An interactive chart which the New York Times put up soon after the successful operation of the US Navy Seals showed that responses among the American reading public to Osama Bin Laden’s death were literally all over the map. Even comments logged into the “significant” and “positive” quadrant – which were the majority – expressed apprehension as to what will come next, reservations about triumphalism and doubts that this death could bring closure. Many comments logged into the three other quadrants voiced ambivalence about the killing itself and weariness regarding the ongoing wars; others reflected critically on the concepts of justice, revenge and what the United States stands for in the world.
Among the younger generation some college students stood out through their spontaneous celebration that Sunday night. Explanations as to how the terrorist attacks of 2001 had become the defining moment in their young lives highlighted the Millennials’ patriotism. Responses among students in my Iowa foreign policy courses were more varied and reflective. They exemplified a phenomenon also mentioned in the media: the coexistence of nationalism with internationalism as evidenced in studying and traveling abroad, learning other languages and a genuine interest in other countries and cultures. S. Ann Dunham, Barak Obama’s mother was undoubtedly a singular woman; her non-missionary internationalism, however, is a more widespread phenomenon among young Americans of every generation.
The question of patriotism is an important one that lies at the intersection of domestic political culture and foreign policy. Analyzing the use of nationalist rhetoric by the Bush (43) administration the political scientist Paul McCartney shows how the president linked established tenets of American nationalism (exceptionalism, mission, universalism) to both his administration’s foreign policy agenda and his personal faith. In major speeches the president equated the United States with “freedom, compassion, and tolerance” and argued that it was precisely these qualities that made “the country the target of the evildoers’ enmity.”[i] McCartney demonstrates how a Manichean worldview functions. And he describes what I would call the “injured innocence” appeal of American exceptionalism; the claim that the US never conquers, but sacrifices the lives of its own for the freedom of others. He concludes his analysis by highlighting the conflict between exceptionalism and universalism, or between American nationalism and internationalism.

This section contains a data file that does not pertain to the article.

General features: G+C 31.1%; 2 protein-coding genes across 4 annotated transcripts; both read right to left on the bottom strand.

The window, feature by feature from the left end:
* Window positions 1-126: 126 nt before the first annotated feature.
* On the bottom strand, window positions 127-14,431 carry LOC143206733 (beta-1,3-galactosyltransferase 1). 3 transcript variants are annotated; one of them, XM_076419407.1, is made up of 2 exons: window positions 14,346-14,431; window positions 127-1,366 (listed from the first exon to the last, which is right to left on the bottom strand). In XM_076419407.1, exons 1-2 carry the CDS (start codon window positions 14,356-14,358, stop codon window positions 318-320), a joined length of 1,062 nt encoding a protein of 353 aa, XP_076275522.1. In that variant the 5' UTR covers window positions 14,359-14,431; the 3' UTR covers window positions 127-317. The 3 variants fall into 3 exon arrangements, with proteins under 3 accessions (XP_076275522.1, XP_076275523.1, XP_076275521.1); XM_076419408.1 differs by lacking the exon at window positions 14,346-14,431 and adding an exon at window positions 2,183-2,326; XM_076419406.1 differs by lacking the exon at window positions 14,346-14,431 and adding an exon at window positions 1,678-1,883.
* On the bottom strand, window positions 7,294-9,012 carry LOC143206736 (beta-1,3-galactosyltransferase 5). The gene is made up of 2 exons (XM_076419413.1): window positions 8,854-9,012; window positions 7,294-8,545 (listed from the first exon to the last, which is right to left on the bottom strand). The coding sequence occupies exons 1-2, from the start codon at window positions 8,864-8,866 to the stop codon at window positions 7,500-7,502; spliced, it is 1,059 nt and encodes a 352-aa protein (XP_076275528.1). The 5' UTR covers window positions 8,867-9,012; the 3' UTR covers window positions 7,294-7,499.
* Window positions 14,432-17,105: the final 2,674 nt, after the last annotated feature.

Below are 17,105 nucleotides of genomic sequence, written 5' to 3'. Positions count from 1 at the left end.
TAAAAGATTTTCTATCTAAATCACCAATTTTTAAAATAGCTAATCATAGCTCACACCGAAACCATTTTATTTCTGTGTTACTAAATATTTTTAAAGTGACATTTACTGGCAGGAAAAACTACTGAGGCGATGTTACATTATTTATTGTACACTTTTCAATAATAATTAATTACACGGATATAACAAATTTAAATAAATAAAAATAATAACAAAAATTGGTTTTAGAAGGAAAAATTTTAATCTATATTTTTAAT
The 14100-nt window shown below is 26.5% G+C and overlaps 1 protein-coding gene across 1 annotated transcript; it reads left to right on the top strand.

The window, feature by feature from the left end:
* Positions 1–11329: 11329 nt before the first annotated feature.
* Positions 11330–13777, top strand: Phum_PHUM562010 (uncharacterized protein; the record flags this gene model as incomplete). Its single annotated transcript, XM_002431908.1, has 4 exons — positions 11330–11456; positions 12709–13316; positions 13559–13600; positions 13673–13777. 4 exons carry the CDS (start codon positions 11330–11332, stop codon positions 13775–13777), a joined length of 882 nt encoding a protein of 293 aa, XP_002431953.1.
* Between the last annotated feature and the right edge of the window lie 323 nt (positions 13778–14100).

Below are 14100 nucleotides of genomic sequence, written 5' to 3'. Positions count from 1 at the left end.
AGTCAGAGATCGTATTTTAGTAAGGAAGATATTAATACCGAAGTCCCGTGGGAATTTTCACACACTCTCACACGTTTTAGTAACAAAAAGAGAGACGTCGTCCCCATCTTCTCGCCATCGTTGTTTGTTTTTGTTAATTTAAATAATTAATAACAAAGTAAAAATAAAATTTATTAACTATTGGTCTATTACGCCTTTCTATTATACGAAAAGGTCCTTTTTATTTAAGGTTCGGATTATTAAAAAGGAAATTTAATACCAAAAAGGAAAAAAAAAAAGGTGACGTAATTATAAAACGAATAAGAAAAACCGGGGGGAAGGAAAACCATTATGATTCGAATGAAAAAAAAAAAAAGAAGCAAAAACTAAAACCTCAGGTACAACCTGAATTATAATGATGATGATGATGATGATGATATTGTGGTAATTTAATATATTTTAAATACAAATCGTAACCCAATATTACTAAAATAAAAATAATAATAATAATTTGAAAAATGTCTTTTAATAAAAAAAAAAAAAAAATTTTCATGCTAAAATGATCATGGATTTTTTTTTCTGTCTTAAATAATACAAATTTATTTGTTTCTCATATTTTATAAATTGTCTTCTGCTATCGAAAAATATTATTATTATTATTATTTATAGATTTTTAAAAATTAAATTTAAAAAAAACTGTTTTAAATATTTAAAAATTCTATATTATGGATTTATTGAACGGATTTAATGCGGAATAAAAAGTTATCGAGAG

McCartney also writes that Americans required and welcomed this rhetoric; that this nationalist framework allowed Americans to make sense of what had happened on September 11th and that a “desire for vengeance understandably surged through Americans’ veins.” And this is where my doubts set in because this is not what I remember of September 2001. I recall great sorrow, grief and mourning. I remember how people responded to the tremendous suffering, pain and fear – guided not by President Bush but by their own beliefs and faith which were significantly different from the rhetoric so expertly analyzed by McCartney. Looking at the larger picture of responses both in 2001 and today in 2011 it is clear that many Americans for religious, philosophical or political reasons understand the world differently than George W. Bush and some of his supporters.
Ordinary citizens’ responses matter because they reveal the extent to which any political culture is permeated by more deeply-seated, pre-political ideas and values. Psychological explanations of nationalism (or desire for revenge) are useful but should not obscure the fact that the underlying questions are more properly the domain of philosophical and spiritual traditions: how to respond to natural as well as man-made disasters and, as a variation of the latter, how to confront evil in the world. Theories of international relations, especially realism, resonate with such philosophical conceptions of the human condition. Think of Hans Morgenthau and the notion of tragedy or Reinhold Niebuhr’s Augustinian distinction between divine and human order and unintended “ironic” outcomes of human actions. But ordinary people, too, are quite capable of finding, adopting and articulating essentially philosophical or spiritual ways of thinking about their own lives and the world they live in.